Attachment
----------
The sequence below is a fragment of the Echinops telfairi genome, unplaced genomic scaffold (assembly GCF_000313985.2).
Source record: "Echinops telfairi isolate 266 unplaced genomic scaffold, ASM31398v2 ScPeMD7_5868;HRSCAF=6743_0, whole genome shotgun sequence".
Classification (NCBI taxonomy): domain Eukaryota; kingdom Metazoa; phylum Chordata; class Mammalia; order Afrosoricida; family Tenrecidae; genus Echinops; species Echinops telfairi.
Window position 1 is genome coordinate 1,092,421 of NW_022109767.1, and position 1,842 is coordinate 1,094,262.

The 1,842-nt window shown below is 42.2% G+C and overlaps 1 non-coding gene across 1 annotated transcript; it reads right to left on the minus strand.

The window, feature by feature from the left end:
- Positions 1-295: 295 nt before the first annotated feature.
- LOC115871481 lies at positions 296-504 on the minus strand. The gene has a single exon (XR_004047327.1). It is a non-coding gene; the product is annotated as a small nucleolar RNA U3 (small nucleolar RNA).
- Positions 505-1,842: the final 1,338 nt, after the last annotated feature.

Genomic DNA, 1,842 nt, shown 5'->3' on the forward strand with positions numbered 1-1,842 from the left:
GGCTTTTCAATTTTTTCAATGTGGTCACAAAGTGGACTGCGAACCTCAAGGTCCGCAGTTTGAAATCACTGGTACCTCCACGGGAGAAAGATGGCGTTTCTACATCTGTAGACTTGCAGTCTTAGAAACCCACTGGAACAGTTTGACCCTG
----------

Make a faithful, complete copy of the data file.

The sequence below is a fragment of the Echinops telfairi genome, unplaced genomic scaffold (assembly GCF_000313985.2).
Source record: "Echinops telfairi isolate 266 unplaced genomic scaffold, ASM31398v2 ScPeMD7_5868;HRSCAF=6743_0, whole genome shotgun sequence".
Classification (NCBI taxonomy): domain Eukaryota; kingdom Metazoa; phylum Chordata; class Mammalia; order Afrosoricida; family Tenrecidae; genus Echinops; species Echinops telfairi.
Window position 1 is genome coordinate 1,092,421 of NW_022109767.1, and position 1,842 is coordinate 1,094,262.

The 1,842-nt window shown below is 42.2% G+C and overlaps 1 non-coding gene across 1 annotated transcript; it reads right to left on the minus strand.

The window, feature by feature from the left end:
- Positions 1-295: 295 nt before the first annotated feature.
- LOC115871481 lies at positions 296-504 on the minus strand. The gene has a single exon (XR_004047327.1). It is a non-coding gene; the product is annotated as a small nucleolar RNA U3 (small nucleolar RNA).
- Positions 505-1,842: the final 1,338 nt, after the last annotated feature.

Genomic DNA, 1,842 nt, shown 5'->3' on the forward strand with positions numbered 1-1,842 from the left:
GGCTTTTCAATTTTTTCAATGTGGTCACAAAGTGGACTGCGAACCTCAAGGTCCGCAGTTTGAAATCACTGGTACCTCCACGGGAGAAAGATGGCGTTTCTACATCTGTAGACTTGCAGTCTTAGAAACCCACTGGAACAGTTTGACCCTG